Verizon Enterprise Solutions has introduced Managed Certificate Services (MCS), a cloud-based, scalable solution aimed at better securing the fast-climbing number of things—from smartphones to smart meters and smart cars—now connecting to the Internet.
MCS authenticates objects and machines and ensures that data is safely transmitted between connections, whether from machine to machine or device to machine. Security is offered on the device level, and the data flowing in and out is encrypted.
MCS offers cloud-based certificates that eliminate the need for "expensive hardware and complex implementations," Verizon said in a Nov. 19 statement. Its fully managed environment, it added, enables clients to focus on their core businesses, "without the complexity and cost of managing and monitoring their certificate infrastructure."
MCS is offered as a pay-as-you-go service, enabling businesses to pay for what they need, when they need it.
"These days, there's more required to provide a complete end-to-end security model," Johan Sys, a managing principal with Verizon Enterprise Solutions, told eWEEK. "Very specifically, with the Internet of things, we have challenges in doing this that we don't have in the enterprise. It's dealing with [a much] larger numbers of things."
Cisco has forecast that while there will be about 3.6 billion Internet users by 2017 (up from 2.3 billion in 2012), the number of network connections from fixed and mobile devices will surpass 19 billion, up from 2012's 12 billion.
MCS can also help enterprises address new regulatory guidelines for connected devices, such as those utility companies face around smart meters. Sys offered examples of a number of other industries that could benefit.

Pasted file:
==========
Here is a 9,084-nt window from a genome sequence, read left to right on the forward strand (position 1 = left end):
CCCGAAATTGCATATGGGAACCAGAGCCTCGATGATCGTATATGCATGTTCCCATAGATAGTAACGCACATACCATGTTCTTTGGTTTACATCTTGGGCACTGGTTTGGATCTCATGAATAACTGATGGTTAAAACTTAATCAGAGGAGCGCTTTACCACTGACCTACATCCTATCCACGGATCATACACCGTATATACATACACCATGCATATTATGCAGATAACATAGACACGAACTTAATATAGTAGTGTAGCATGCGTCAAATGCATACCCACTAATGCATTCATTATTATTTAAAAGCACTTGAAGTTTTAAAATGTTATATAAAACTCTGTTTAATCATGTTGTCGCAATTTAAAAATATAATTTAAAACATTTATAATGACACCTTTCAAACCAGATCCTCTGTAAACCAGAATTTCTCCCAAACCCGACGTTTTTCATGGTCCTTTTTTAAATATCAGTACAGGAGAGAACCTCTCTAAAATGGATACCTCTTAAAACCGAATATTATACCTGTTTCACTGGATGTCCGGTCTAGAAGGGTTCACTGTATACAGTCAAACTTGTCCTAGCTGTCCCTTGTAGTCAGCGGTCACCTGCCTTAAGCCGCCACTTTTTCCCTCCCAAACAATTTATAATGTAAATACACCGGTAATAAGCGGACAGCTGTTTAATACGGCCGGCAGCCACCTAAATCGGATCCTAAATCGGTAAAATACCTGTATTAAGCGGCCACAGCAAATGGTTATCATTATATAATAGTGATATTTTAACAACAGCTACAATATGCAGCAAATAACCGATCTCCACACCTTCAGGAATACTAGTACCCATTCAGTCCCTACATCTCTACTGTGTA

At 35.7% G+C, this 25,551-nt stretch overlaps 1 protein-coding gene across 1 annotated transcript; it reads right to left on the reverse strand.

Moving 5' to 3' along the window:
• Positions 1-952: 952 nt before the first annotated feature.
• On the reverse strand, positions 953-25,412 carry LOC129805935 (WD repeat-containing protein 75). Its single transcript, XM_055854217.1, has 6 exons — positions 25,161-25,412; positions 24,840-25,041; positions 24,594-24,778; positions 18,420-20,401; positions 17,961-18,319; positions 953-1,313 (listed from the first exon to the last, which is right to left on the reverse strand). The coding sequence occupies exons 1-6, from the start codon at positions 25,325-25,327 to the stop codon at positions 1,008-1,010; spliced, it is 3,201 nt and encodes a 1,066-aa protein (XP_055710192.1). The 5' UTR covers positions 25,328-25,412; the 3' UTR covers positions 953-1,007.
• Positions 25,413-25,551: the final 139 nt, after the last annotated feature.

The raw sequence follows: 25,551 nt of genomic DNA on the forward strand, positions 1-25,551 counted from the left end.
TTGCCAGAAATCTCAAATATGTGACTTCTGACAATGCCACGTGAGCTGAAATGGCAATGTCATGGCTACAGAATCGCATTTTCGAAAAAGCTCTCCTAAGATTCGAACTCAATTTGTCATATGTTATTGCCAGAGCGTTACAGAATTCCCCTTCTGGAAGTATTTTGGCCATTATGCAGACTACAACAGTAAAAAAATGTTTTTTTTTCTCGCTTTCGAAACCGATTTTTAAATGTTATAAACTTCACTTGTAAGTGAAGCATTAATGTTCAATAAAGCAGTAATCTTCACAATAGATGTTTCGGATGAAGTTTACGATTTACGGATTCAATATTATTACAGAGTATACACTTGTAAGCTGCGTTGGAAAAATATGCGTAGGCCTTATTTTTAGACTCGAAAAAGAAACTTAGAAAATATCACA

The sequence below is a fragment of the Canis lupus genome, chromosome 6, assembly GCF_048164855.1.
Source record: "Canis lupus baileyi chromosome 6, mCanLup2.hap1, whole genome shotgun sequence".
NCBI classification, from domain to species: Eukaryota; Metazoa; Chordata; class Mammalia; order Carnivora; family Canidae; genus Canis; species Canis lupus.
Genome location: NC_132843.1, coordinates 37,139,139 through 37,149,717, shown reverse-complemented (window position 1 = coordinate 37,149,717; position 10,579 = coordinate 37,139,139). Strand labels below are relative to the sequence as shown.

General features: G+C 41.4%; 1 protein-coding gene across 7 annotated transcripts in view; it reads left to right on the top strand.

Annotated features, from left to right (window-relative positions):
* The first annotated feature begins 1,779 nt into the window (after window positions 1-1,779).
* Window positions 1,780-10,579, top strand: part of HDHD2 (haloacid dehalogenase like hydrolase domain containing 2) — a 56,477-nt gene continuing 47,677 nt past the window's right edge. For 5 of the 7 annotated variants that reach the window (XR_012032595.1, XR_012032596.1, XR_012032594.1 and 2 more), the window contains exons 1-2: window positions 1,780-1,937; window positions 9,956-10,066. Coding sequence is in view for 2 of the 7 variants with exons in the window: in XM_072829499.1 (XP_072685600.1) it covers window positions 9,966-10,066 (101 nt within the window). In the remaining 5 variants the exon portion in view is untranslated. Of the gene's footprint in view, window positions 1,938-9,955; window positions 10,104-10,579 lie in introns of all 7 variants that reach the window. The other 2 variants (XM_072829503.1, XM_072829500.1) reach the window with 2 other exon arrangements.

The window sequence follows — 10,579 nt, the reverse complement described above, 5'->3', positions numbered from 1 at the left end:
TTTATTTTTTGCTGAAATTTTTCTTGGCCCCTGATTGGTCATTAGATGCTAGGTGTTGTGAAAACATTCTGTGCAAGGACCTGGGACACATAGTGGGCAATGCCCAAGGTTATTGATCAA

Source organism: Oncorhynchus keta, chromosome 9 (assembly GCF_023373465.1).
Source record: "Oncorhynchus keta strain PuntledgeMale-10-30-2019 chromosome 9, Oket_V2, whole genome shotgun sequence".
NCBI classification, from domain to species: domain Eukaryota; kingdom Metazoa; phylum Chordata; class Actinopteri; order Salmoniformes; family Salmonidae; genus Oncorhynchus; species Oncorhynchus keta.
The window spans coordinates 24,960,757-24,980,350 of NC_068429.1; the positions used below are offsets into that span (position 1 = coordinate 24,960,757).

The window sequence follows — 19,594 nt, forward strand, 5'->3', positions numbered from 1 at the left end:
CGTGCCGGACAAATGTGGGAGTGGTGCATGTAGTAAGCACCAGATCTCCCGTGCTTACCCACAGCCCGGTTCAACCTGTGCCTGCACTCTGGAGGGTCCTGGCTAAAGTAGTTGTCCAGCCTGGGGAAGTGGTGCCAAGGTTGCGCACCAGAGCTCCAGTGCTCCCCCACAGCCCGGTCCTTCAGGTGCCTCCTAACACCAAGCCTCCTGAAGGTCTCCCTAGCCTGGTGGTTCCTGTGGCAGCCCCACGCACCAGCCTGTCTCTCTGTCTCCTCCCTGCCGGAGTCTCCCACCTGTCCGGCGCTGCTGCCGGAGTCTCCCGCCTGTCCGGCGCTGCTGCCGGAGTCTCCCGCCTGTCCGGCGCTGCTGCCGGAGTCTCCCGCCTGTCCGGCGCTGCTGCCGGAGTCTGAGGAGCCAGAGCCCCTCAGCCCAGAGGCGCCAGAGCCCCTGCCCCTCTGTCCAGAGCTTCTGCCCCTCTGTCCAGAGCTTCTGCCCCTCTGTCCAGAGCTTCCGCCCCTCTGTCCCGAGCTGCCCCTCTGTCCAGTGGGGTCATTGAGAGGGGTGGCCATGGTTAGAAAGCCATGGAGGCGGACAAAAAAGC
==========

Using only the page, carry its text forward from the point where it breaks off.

When a consumer purchases a television, content pushed down by the content provider needs to be authorized; certificates can be added in the factory, enabling this. When the firmware needs to be updated, MCS certificates can also control what's downloaded, ensuring it's secure and from the appropriate source.
In the public sector, e-passport ID cards are issued to doctors, enabling them to access the hospital and protected areas, as well as access patient information. Each connection the cards make can be authenticated and secured.
Connected cars are another broad market.
"When you have a local network consulting on things like a car engine or brakes, you can update the parameters. But if you deploy through the car an additional certificate, you can control what software can be pushed to the car and who can control the system," said Sys.
Just as the Internet can be overloaded to create a denial of service, he explained, there's a danger of car systems being overloaded and control of the car taken over.
"You see it with air conditioning units—it can be overloaded," said Sys. "So there's a physical danger, not just an Internet security risk."
MCS is now available in the United States and Europe, with the Asia-Pacific region to follow in December.
"It's not a complete security solution in itself, but a key piece of a solution," said Sys. "It's a first line of defense."
EDITOR'S NOTE: The original version of this article misstated Mr. Sys' last name. Our apologies.